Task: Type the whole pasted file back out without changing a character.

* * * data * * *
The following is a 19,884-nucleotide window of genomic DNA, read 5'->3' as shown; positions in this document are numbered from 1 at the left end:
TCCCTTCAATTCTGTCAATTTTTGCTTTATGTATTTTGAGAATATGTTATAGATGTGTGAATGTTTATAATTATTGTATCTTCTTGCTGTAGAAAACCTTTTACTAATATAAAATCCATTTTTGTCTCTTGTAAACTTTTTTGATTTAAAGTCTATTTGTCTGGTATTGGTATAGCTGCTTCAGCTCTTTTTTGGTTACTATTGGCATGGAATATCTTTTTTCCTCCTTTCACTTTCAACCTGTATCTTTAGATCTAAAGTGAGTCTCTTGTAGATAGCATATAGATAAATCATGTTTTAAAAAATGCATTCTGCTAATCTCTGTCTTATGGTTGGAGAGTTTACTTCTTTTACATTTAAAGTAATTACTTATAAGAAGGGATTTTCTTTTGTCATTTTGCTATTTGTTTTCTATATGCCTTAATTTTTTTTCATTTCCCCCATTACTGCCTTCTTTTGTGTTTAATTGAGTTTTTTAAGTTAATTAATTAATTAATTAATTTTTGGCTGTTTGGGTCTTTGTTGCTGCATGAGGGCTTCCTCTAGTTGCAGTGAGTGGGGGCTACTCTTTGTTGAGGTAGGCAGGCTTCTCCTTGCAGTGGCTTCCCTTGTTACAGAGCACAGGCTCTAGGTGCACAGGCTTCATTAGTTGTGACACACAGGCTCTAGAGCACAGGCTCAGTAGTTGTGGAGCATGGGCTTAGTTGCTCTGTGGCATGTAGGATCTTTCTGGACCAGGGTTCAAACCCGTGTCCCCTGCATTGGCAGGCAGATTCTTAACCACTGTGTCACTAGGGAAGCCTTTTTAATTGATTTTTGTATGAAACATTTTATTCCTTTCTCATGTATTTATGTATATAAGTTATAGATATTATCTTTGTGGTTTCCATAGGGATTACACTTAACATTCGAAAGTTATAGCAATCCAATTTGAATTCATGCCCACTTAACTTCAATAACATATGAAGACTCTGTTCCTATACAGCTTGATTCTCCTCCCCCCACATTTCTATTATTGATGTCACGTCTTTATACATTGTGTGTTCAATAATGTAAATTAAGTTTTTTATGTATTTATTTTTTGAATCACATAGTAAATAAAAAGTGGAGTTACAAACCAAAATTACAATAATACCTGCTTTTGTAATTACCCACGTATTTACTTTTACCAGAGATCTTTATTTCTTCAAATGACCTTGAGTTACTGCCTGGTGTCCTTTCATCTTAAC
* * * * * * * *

The following is a 19,884-nucleotide window of genomic DNA, read 5'->3' as shown; positions in this document are numbered from 1 at the left end:
TCCCTTCAATTCTGTCAATTTTTGCTTTATGTATTTTGAGAATATGTTATAGATGTGTGAATGTTTATAATTATTGTATCTTCTTGCTGTAGAAAACCTTTTACTAATATAAAATCCATTTTTGTCTCTTGTAAACTTTTTTGATTTAAAGTCTATTTGTCTGGTATTGGTATAGCTGCTTCAGCTCTTTTTTGGTTACTATTGGCATGGAATATCTTTTTTCCTCCTTTCACTTTCAACCTGTATCTTTAGATCTAAAGTGAGTCTCTTGTAGATAGCATATAGATAAATCATGTTTTAAAAAATGCATTCTGCTAATCTCTGTCTTATGGTTGGAGAGTTTACTTCTTTTACATTTAAAGTAATTACTTATAAGAAGGGATTTTCTTTTGTCATTTTGCTATTTGTTTTCTATATGCCTTAATTTTTTTTCATTTCCCCCATTACTGCCTTCTTTTGTGTTTAATTGAGTTTTTTAAGTTAATTAATTAATTAATTAATTTTTGGCTGTTTGGGTCTTTGTTGCTGCATGAGGGCTTCCTCTAGTTGCAGTGAGTGGGGGCTACTCTTTGTTGAGGTAGGCAGGCTTCTCCTTGCAGTGGCTTCCCTTGTTACAGAGCACAGGCTCTAGGTGCACAGGCTTCATTAGTTGTGACACACAGGCTCTAGAGCACAGGCTCAGTAGTTGTGGAGCATGGGCTTAGTTGCTCTGTGGCATGTAGGATCTTTCTGGACCAGGGTTCAAACCCGTGTCCCCTGCATTGGCAGGCAGATTCTTAACCACTGTGTCACTAGGGAAGCCTTTTTAATTGATTTTTGTATGAAACATTTTATTCCTTTCTCATGTATTTATGTATATAAGTTATAGATATTATCTTTGTGGTTTCCATAGGGATTACACTTAACATTCGAAAGTTATAGCAATCCAATTTGAATTCATGCCCACTTAACTTCAATAACATATGAAGACTCTGTTCCTATACAGCTTGATTCTCCTCCCCCCACATTTCTATTATTGATGTCACGTCTTTATACATTGTGTGTTCAATAATGTAAATTAAGTTTTTTATGTATTTATTTTTTGAATCACATAGTAAATAAAAAGTGGAGTTACAAACCAAAATTACAATAATACCTGCTTTTGTAATTACCCACGTATTTACTTTTACCAGAGATCTTTATTTCTTCAAATGACCTTGAGTTACTGCCTGGTGTCCTTTCATCTTAAC